Working at home at the kitchen table nights, Luther Baker eventually hand crafted a wooden mold for a four-legged boll weevil that was the size of a man’s fist. He then melted down newspaper linotype metal to pour into the wooden mold that was installed atop the monument in 1949.
“That boll weevil only had four legs but it had a pin underneath that held it onto the statue,” Baker said. “My grandfather made like two or three before the one that they put on the monument. Trial runs I guess. And why it ended up with four legs I do not know.
“They drilled a hole in the top of the statue and that pin held the boll weevil in place. That’s why it was so easy to steal it.
“Like with anything, you hear different stories about what happened and everybody comes up with a tale,” Baker said about the theft of the metal bug in 1953. “Pretty soon, if you don’t stop it, it gets to be beyond tales, it’s considered fact.
“It got stolen and supposedly never was heard of again. As far as I know, the first one, the real one is in the state achieves in Montgomery—or it’s forever gone,” Baker said when asked to speculate about the location of the original metal bug. “And I have no idea of what happened to the original wooden mold.”
Baker said that how the original statue came to Enterprise is a story that he also remembers from his childhood. “My granddaddy told me and my grandmother has told me. I probably heard it 100 times,” he said. “I’ve heard everything about it.”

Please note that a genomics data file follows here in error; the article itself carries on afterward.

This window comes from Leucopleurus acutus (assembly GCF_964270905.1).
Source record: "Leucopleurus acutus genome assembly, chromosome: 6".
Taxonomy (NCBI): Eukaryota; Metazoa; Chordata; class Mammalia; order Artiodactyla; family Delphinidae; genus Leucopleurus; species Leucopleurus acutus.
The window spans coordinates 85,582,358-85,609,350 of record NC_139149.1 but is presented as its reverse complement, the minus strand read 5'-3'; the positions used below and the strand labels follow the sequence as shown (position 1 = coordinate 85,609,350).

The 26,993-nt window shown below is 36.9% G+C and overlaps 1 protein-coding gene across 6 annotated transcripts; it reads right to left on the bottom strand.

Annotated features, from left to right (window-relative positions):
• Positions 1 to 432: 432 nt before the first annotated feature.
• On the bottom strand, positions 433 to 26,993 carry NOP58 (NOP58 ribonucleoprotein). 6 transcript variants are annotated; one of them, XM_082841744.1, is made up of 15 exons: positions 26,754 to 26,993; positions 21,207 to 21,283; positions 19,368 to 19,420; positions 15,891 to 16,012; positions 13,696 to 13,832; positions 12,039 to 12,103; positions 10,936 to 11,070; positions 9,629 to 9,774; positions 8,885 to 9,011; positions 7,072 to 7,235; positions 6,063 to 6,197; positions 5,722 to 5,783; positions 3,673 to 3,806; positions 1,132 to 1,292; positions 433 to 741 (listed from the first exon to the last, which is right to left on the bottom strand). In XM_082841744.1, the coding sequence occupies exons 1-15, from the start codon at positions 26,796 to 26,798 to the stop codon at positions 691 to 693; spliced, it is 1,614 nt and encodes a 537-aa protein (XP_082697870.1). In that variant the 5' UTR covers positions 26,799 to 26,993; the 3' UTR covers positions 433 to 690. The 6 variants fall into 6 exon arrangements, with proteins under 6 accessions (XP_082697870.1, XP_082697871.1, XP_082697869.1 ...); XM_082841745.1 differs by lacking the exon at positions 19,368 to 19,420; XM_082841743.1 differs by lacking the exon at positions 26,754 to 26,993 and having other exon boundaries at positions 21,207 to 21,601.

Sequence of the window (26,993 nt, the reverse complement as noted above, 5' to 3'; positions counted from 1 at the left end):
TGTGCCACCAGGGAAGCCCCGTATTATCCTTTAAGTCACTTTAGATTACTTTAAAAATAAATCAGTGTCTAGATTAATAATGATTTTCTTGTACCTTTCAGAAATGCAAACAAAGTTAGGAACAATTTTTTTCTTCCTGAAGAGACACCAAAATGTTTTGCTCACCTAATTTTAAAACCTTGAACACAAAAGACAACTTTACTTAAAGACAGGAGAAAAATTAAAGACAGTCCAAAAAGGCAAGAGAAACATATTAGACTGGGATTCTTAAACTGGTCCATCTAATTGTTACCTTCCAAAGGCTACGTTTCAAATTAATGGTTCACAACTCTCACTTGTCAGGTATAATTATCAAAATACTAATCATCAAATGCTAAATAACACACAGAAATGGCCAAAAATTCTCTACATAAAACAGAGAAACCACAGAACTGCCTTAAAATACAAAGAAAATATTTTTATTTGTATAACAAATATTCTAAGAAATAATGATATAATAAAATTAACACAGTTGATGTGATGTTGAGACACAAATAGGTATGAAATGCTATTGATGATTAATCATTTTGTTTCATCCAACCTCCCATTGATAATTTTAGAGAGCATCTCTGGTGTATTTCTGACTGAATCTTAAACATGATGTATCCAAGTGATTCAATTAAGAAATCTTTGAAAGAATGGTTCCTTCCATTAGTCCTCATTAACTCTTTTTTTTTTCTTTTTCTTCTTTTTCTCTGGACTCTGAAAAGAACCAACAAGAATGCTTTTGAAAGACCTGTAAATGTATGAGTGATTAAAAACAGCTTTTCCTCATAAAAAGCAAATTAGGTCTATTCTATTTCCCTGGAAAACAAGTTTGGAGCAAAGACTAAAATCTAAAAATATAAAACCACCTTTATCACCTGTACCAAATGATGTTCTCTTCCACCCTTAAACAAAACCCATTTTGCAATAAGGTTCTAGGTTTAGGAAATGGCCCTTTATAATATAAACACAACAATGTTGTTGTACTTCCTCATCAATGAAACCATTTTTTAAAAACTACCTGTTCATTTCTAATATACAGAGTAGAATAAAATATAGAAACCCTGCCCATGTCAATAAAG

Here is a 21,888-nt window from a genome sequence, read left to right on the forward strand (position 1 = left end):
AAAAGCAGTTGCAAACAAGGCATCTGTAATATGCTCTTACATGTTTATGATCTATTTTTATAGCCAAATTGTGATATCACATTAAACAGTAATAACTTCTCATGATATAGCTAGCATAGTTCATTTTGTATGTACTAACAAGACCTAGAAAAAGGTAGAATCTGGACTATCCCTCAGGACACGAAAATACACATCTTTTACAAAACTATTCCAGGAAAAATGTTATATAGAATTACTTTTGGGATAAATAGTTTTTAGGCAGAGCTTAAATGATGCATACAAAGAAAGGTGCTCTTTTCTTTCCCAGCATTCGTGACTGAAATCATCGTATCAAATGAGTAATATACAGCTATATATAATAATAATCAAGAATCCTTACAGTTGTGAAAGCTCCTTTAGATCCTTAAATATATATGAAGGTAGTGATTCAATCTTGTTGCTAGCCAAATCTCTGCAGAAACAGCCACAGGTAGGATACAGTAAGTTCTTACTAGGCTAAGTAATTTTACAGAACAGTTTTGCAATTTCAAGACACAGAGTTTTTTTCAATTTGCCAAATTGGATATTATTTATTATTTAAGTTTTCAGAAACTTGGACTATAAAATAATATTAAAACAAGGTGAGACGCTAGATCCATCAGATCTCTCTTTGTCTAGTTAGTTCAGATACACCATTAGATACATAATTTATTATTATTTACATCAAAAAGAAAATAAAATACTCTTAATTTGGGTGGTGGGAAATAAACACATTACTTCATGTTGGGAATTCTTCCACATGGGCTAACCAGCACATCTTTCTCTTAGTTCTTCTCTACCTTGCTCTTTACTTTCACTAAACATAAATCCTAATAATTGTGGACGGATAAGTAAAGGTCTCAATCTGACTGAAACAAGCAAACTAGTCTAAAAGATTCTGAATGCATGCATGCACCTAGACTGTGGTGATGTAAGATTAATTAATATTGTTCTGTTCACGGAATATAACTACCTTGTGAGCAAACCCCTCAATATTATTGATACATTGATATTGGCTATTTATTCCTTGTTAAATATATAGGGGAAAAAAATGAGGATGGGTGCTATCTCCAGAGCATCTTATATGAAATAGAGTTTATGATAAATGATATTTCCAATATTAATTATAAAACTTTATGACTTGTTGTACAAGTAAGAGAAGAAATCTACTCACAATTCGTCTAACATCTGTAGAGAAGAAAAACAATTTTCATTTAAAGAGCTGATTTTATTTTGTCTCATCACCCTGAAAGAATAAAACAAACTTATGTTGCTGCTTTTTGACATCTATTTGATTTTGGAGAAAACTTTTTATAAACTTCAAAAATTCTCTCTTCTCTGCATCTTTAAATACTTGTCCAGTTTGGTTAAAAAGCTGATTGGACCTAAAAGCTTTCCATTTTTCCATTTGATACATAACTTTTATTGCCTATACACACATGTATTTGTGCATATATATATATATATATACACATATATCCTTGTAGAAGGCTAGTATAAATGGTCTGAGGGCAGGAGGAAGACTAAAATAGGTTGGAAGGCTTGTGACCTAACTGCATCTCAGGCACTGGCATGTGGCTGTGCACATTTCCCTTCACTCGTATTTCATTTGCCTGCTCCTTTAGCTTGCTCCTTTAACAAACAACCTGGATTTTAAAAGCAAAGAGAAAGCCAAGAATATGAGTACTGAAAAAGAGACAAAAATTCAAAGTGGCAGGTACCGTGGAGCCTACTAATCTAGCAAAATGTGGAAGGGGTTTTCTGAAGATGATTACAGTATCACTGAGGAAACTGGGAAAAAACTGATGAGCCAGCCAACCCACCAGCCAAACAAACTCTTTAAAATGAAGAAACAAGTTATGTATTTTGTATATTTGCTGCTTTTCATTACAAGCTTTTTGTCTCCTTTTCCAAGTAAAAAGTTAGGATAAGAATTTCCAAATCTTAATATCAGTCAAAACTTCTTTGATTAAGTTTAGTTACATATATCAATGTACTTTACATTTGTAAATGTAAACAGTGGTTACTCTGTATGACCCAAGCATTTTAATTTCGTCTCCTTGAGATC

Baker said that his grandparents always told him that a committee of businessmen left on a train to Atlanta, Ga., to find a sculpture to serve as a monument erected “in appreciation” of the boll weevil, as it says on the historic marker near the monument.
The train had a layover stop in Newnan, Ga. and while the Enterprise businessmen were eating in a restaurant, their discussion about the statue was overheard by a local who suggested that they need not go further in their search for an appropriate sculpture.
The man told the Enterprise men that a local sculptor had “a whole pasture full of them out there,” Baker said. “So they went and the sculptor got to showing them some and they had one that was holding a jug over her head.”
The Enterprise men said that was what they had in mind but that they did not want the statue holding a jug over her head and the sculptor said he could cut the jug off.
“They said they wanted her to be holding a platter over her head and the sculptor agreed to leave the bottom of the jug intact,” Baker said. “Pretty soon (the statue) came back to Enterprise on a train and the (sculptor) came with it, seen about setting it up and that is how they got the lady to Enterprise, saved money and they got their trip cut short.”
Baker said the bug was placed on the monument in 1949. “I guess as a kid I remember there was a guy on the corner selling parched peanuts and I was more interested in parched peanuts than I was in whatever was going on,” he remembered. “I was only about three years old.”
Baker said he plans to come back to Enterprise for the centennial celebration of the Boll Weevil Monument. “The reason I am here is to get the facts straightened out,” he said. “It has been bounced around like all stories and pretty soon people forget the truth.
“I’m getting on up there. I’m 74 years old so if I tell the story at least somebody will know it and pass it on,” Baker said. “Any other Bakers that’s around here, there ain’t none that are kin to Luther Baker.
“He loved Enterprise and he worked a lot for Enterprise,” he added. “But he received very little recognition for it.”